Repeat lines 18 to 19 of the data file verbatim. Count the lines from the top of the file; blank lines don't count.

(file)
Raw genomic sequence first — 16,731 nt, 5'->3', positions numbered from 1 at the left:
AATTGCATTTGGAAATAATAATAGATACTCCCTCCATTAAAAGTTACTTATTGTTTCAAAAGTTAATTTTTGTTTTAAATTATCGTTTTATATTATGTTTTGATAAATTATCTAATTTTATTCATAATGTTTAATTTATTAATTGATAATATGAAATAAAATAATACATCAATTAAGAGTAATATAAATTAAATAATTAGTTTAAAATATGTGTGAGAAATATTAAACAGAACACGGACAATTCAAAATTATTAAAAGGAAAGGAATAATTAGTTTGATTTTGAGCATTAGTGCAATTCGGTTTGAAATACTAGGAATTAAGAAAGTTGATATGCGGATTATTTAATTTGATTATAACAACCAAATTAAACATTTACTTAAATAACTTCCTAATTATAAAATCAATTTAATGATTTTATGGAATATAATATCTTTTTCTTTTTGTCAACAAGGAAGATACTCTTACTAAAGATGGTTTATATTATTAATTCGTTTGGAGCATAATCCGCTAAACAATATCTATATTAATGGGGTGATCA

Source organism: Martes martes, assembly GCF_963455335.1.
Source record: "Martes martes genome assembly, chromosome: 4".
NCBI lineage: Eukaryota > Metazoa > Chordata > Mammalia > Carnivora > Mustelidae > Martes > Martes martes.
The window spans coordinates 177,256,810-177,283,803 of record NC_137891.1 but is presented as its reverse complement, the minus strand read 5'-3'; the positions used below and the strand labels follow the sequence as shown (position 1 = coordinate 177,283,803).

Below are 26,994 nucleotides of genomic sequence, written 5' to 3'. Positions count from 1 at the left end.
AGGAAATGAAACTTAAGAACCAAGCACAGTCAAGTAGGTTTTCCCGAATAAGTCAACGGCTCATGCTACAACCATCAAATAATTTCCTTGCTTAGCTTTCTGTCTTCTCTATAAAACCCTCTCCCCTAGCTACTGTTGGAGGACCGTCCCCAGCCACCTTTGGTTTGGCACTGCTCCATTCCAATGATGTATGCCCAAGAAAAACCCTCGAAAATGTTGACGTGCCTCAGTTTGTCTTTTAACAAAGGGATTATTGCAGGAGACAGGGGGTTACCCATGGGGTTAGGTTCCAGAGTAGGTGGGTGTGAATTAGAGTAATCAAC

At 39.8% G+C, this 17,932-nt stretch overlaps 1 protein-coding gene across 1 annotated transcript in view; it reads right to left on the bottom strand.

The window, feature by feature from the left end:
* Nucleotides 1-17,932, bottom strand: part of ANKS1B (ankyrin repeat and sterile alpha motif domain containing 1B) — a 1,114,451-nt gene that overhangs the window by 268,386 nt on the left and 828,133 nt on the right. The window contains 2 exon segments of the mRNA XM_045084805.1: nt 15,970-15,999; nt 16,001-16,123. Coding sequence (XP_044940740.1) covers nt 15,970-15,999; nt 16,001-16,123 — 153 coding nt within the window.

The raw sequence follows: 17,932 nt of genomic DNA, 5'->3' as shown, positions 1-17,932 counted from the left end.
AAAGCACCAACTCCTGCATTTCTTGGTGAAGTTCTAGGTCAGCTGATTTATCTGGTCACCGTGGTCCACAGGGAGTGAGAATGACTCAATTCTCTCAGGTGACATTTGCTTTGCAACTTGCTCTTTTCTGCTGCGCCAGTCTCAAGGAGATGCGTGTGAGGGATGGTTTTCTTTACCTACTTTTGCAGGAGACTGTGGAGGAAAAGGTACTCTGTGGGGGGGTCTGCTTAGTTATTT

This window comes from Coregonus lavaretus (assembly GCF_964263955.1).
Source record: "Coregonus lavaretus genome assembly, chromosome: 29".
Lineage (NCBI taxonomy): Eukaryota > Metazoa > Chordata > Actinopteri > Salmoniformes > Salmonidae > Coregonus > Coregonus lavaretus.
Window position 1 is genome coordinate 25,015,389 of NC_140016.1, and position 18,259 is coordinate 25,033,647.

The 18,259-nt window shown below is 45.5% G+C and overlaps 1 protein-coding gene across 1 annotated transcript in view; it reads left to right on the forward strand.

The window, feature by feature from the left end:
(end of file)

The 18,259-nt window shown below is 45.5% G+C and overlaps 1 protein-coding gene across 1 annotated transcript in view; it reads left to right on the forward strand.

The window, feature by feature from the left end: